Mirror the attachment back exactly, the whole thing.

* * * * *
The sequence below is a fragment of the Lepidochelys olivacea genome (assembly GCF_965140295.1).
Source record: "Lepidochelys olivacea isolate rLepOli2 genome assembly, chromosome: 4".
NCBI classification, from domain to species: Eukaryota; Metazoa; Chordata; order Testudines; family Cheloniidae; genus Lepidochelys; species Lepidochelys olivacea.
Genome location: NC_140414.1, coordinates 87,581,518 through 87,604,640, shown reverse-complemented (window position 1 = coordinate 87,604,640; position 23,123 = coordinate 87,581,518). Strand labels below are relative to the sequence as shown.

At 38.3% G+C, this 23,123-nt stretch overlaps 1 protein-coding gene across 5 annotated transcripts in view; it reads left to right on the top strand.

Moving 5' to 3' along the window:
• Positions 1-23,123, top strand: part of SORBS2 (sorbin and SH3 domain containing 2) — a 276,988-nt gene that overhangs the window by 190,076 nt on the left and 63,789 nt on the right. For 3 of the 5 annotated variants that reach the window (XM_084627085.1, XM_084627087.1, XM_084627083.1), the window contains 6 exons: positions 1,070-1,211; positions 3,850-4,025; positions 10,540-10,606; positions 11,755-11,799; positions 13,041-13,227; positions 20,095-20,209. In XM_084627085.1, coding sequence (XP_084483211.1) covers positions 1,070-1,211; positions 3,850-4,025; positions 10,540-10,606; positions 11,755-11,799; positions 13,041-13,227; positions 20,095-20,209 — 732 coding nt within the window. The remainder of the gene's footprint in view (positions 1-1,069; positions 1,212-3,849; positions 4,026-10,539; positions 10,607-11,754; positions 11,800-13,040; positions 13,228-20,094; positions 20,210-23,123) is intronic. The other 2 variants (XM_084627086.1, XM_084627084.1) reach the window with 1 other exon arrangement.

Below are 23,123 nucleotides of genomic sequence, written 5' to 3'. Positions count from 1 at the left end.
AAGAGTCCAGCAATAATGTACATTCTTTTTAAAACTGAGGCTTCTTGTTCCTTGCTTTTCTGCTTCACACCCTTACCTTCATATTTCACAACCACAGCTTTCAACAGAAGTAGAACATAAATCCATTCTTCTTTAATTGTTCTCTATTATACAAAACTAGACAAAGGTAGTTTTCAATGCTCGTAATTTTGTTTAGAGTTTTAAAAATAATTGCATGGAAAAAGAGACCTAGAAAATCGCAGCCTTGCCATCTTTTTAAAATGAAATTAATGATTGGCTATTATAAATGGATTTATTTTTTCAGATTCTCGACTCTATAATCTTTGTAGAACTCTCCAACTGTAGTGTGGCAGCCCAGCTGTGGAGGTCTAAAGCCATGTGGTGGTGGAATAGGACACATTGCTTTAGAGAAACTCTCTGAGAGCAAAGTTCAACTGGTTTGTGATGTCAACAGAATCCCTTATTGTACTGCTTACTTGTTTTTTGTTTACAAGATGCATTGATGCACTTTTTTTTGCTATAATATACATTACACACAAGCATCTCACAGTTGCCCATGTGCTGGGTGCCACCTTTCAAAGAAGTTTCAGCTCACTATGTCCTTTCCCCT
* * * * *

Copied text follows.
The sequence below is a fragment of the Lepidochelys olivacea genome (assembly GCF_965140295.1).
Source record: "Lepidochelys olivacea isolate rLepOli2 genome assembly, chromosome: 4".
NCBI classification, from domain to species: Eukaryota; Metazoa; Chordata; order Testudines; family Cheloniidae; genus Lepidochelys; species Lepidochelys olivacea.
Genome location: NC_140414.1, coordinates 87,581,518 through 87,604,640, shown reverse-complemented (window position 1 = coordinate 87,604,640; position 23,123 = coordinate 87,581,518). Strand labels below are relative to the sequence as shown.

At 38.3% G+C, this 23,123-nt stretch overlaps 1 protein-coding gene across 5 annotated transcripts in view; it reads left to right on the top strand.

Moving 5' to 3' along the window:
• Positions 1-23,123, top strand: part of SORBS2 (sorbin and SH3 domain containing 2) — a 276,988-nt gene that overhangs the window by 190,076 nt on the left and 63,789 nt on the right. For 3 of the 5 annotated variants that reach the window (XM_084627085.1, XM_084627087.1, XM_084627083.1), the window contains 6 exons: positions 1,070-1,211; positions 3,850-4,025; positions 10,540-10,606; positions 11,755-11,799; positions 13,041-13,227; positions 20,095-20,209. In XM_084627085.1, coding sequence (XP_084483211.1) covers positions 1,070-1,211; positions 3,850-4,025; positions 10,540-10,606; positions 11,755-11,799; positions 13,041-13,227; positions 20,095-20,209 — 732 coding nt within the window. The remainder of the gene's footprint in view (positions 1-1,069; positions 1,212-3,849; positions 4,026-10,539; positions 10,607-11,754; positions 11,800-13,040; positions 13,228-20,094; positions 20,210-23,123) is intronic. The other 2 variants (XM_084627086.1, XM_084627084.1) reach the window with 1 other exon arrangement.

Below are 23,123 nucleotides of genomic sequence, written 5' to 3'. Positions count from 1 at the left end.
AAGAGTCCAGCAATAATGTACATTCTTTTTAAAACTGAGGCTTCTTGTTCCTTGCTTTTCTGCTTCACACCCTTACCTTCATATTTCACAACCACAGCTTTCAACAGAAGTAGAACATAAATCCATTCTTCTTTAATTGTTCTCTATTATACAAAACTAGACAAAGGTAGTTTTCAATGCTCGTAATTTTGTTTAGAGTTTTAAAAATAATTGCATGGAAAAAGAGACCTAGAAAATCGCAGCCTTGCCATCTTTTTAAAATGAAATTAATGATTGGCTATTATAAATGGATTTATTTTTTCAGATTCTCGACTCTATAATCTTTGTAGAACTCTCCAACTGTAGTGTGGCAGCCCAGCTGTGGAGGTCTAAAGCCATGTGGTGGTGGAATAGGACACATTGCTTTAGAGAAACTCTCTGAGAGCAAAGTTCAACTGGTTTGTGATGTCAACAGAATCCCTTATTGTACTGCTTACTTGTTTTTTGTTTACAAGATGCATTGATGCACTTTTTTTTGCTATAATATACATTACACACAAGCATCTCACAGTTGCCCATGTGCTGGGTGCCACCTTTCAAAGAAGTTTCAGCTCACTATGTCCTTTCCCCT